Understanding the all() Predicate Function

I'm trying to use the all() Predicate Function in my query, but it's not working as expected, so I decided to experiment a little with the Movies graph.

Given that I want to find all paths where actors acted in movies that were released after 2000, I tried using the all() function, like so -

MATCH path=(p:Person)-[:ACTED_IN]->(movie:Movie)
WHERE all(n in nodes(path) WHERE (n:Movie) AND n.released > 2000)
RETURN path
LIMIT 20

This is similar to the example given in the documentation, that says -

MATCH p =(a)-[*1..3]->(b)
WHERE a.name = 'Alice' AND b.name = 'Daniel' AND ALL (x IN nodes(p) WHERE x.age > 30)
RETURN p

All nodes in the returned paths will have an age property of at least '30' .

However, my query doesn't return anything.

If I change the query to see all nodes in the path -

MATCH path=(p:Person)-[:ACTED_IN]->(movie:Movie)
RETURN nodes(path)
LIMIT 20

Then there are several nodes in the path where the movie was released after 2000 -

Screenshot_2020-01-14 neo4j bolt ws-10-0-1-171-32904 neo4jsandbox com 443 - Neo4j Browser(1)

Is there something I'm missing about how all() works?

HI manish ,
MATCH path=(p:Person)-[:ACTED_IN]->(movie:Movie)
WHERE all(n in nodes(path) WHERE (n:Movie) AND n.released > 2000)
RETURN path
LIMIT 20

in this query , when you do ALL() , it means all the nodes in that path must qualify the filter you put inside that i.e n: Movie AND n.released > 2000
But , here, when you do nodes(path) , it includes the p:Person node too , so the person node cannot qualify the n:Movie filter .. since one node failed the condintion, ALL () will also fail .. thats why it wont return any output in anycase.

Instead, you can do the following ,
MATCH path=(p:Person)-[:ACTED_IN]->(movie:Movie)
WHERE movie.released > 2000
WITH p , movie LIMIT 20
RETURN p , COLLECT(movie) as movies

Hello, Thank You for responding!

I have a question about this -

I was under the impression that my query would only consider nodes of type Movie in nodes(path), because I specifically added in this clause - WHERE (n:Movie),
before adding AND n.released 2000.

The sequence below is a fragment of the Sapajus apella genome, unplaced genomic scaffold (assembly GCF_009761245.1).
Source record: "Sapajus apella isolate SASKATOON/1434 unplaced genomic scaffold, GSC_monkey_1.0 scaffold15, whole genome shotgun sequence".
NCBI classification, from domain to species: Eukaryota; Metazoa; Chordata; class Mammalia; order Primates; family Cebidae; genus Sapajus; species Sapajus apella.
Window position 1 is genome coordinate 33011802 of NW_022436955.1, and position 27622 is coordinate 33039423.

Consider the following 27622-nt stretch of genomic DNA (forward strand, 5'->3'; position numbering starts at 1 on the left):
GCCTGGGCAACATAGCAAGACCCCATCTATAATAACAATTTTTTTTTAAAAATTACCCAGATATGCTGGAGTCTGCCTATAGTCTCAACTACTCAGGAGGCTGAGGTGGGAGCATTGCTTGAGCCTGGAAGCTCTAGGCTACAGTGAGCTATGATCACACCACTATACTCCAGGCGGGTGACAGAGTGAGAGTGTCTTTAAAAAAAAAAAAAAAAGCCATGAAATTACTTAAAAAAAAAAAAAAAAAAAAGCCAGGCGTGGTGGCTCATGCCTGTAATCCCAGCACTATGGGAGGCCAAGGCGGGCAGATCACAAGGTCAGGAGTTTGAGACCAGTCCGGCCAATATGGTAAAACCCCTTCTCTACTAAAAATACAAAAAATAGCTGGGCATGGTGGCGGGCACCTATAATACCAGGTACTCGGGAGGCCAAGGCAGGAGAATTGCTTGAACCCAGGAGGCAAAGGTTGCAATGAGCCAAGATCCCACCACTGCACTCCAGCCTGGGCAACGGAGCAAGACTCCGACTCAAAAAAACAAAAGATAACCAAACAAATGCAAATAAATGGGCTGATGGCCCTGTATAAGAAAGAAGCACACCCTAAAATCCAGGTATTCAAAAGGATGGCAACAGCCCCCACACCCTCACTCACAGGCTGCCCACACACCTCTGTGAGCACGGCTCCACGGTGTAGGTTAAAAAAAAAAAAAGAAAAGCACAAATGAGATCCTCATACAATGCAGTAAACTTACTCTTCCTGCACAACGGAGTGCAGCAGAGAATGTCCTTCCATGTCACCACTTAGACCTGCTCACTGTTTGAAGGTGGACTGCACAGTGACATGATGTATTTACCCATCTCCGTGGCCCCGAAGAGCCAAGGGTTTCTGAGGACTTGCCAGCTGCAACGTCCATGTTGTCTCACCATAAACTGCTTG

I thought this would select only the Movie nodes from the path, and apply the released > 2000 filter on those Movie nodes, because obviously the released property exists only on Movie nodes.

nodes(path) -> this function will return all nodes the in the path ,
ex : nodes(path) = [ personNode , movieNode]
ALL (x IN nodes(path) WHERE (condition))
so , you are iterating through [ personNode , movienode,movie node] and applying filter ,
the filter fails with person node and so the ALL function .

When you do n:Movie ,you are asking to filter nodes(note that you are not selecting) which have label Movie, this means your filter returns true for all movie nodes but false for person node.
but ALL() wants all the rows passed to satisfy the where condition (ie.return true)

WHERE is for filtering the selected rows ..MATCH does the actual select part

Consider the results in the image you posted. Each row here contains a list of the nodes in the path (or at least it displays their properties). Because of your pattern (p:Person)-[:ACTED_IN]->(movie:Movie), each path will consist of two nodes: a :Person node and a :Movie node that the person acted in.

Since you're using all(n in nodes(path) ..., that means, per path, every one of those nodes needs to adhere to your WHERE clause: every node needs to be a :Movie node (which is impossible because of your pattern), and each node needs a released property > 2000.

If you had used any() instead of all(), then the predicate would be satisfied by finding, in the path, at least one node satisfying the conditions, and you would have gotten results back.

Thank You! I guess the comparison between all() and any() makes it clear. For some reason, I thought using WHERE, like (WHERE (n:Movie)), inside all() would first filter out all Movie nodes, and then apply the all() predicate for all such nodes.

I can see how that could seem confusing. You would need to filter the list used separately.

For example, if we wanted to filter the nodes in the path to only be :Movie nodes and then filter by the released property you could do this:

MATCH path=(p:Person)-[:ACTED_IN]->(movie:Movie)
WHERE all(n in [node in nodes(path) WHERE node:Movie] WHERE (n:Movie) AND n.released > 2000)
RETURN path
LIMIT 20

So rather than just use nodes(path), we need to filter this first, in this case using a list comprehension to filter the list such that every node in nodes(path) meets the criteria of being a :Movie node. Now that the list is filtered to only be :Movie nodes (these should be single-element lists now), the all() list predicate may evaluate to true for some of the paths matched.

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Thank You so much! Your explanation makes it a lot more clearer.

Just so I know I'm getting it right -

this is done using this list comprehension - [node in nodes(path) WHERE node:Movie]

If this works, then, from what I think, the resulting list should contain only Movie nodes? If that is the case, then would it be correct to remove the redundant WHERE (n:Movie) in the any() function, so that it becomes -

WHERE all(n in [node in nodes(path) WHERE node:Movie] WHERE n.released > 2000)

I did run this query, and it seems to return something, so I'm guessing this must be correct -

Yes, just like that!

Of course the usage of all() makes more sense in a longer pattern, one with multiple :Movies nodes, or a pattern where you may not know which node types are involved or how many, but you want to make sure that all :Movies nodes in the path were released after 2000.